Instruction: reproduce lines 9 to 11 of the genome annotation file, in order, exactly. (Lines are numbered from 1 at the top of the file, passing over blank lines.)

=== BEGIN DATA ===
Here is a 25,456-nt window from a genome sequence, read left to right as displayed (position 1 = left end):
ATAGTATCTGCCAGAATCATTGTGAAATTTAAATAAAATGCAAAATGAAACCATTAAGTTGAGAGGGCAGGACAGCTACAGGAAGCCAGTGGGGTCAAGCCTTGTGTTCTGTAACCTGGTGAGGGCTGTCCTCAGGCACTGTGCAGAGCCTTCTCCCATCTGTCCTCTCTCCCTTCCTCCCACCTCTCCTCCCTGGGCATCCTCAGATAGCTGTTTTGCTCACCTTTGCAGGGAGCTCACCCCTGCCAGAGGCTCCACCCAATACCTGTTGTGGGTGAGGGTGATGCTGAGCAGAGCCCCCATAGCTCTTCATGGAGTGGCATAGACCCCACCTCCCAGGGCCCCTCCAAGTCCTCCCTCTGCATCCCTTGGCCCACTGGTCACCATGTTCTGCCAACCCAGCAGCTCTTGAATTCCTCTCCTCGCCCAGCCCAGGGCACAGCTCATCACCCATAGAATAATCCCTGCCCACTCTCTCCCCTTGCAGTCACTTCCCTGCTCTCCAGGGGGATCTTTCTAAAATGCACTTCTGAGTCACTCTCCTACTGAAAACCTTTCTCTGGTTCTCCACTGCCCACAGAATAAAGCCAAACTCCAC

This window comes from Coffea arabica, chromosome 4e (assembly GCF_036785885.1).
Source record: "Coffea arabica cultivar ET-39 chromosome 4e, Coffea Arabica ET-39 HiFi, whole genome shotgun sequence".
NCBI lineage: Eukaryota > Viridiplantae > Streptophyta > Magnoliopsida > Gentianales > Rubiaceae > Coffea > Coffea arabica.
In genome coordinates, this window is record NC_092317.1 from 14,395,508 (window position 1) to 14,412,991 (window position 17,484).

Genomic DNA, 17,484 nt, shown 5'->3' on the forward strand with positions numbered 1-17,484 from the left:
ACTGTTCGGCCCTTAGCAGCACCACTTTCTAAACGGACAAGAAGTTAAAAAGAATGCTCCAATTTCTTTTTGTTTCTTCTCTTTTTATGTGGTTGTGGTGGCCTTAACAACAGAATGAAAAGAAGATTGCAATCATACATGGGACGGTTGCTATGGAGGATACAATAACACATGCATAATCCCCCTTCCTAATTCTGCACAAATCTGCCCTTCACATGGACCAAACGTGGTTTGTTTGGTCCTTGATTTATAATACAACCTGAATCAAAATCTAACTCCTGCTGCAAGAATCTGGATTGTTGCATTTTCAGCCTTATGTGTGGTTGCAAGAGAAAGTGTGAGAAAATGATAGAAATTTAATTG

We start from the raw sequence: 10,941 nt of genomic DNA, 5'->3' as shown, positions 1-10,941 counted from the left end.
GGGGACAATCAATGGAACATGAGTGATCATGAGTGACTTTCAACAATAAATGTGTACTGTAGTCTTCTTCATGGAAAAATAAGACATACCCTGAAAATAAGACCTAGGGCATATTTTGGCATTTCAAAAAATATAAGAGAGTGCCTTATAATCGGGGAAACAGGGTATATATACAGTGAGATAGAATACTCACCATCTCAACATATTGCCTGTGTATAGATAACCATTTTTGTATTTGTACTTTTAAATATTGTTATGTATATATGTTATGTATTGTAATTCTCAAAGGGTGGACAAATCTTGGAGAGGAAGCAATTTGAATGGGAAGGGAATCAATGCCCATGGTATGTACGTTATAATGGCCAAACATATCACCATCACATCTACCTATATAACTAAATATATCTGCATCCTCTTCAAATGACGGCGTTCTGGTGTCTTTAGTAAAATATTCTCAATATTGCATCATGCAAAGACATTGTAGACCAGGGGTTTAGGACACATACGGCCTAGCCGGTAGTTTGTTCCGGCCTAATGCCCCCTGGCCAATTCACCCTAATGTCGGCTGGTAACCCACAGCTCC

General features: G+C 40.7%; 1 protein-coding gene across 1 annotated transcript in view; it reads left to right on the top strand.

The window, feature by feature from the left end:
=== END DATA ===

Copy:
We start from the raw sequence: 10,941 nt of genomic DNA, 5'->3' as shown, positions 1-10,941 counted from the left end.
GGGGACAATCAATGGAACATGAGTGATCATGAGTGACTTTCAACAATAAATGTGTACTGTAGTCTTCTTCATGGAAAAATAAGACATACCCTGAAAATAAGACCTAGGGCATATTTTGGCATTTCAAAAAATATAAGAGAGTGCCTTATAATCGGGGAAACAGGGTATATATACAGTGAGATAGAATACTCACCATCTCAACATATTGCCTGTGTATAGATAACCATTTTTGTATTTGTACTTTTAAATATTGTTATGTATATATGTTATGTATTGTAATTCTCAAAGGGTGGACAAATCTTGGAGAGGAAGCAATTTGAATGGGAAGGGAATCAATGCCCATGGTATGTACGTTATAATGGCCAAACATATCACCATCACATCTACCTATATAACTAAATATATCTGCATCCTCTTCAAATGACGGCGTTCTGGTGTCTTTAGTAAAATATTCTCAATATTGCATCATGCAAAGACATTGTAGACCAGGGGTTTAGGACACATACGGCCTAGCCGGTAGTTTGTTCCGGCCTAATGCCCCCTGGCCAATTCACCCTAATGTCGGCTGGTAACCCACAGCTCC

General features: G+C 40.7%; 1 protein-coding gene across 1 annotated transcript in view; it reads left to right on the top strand.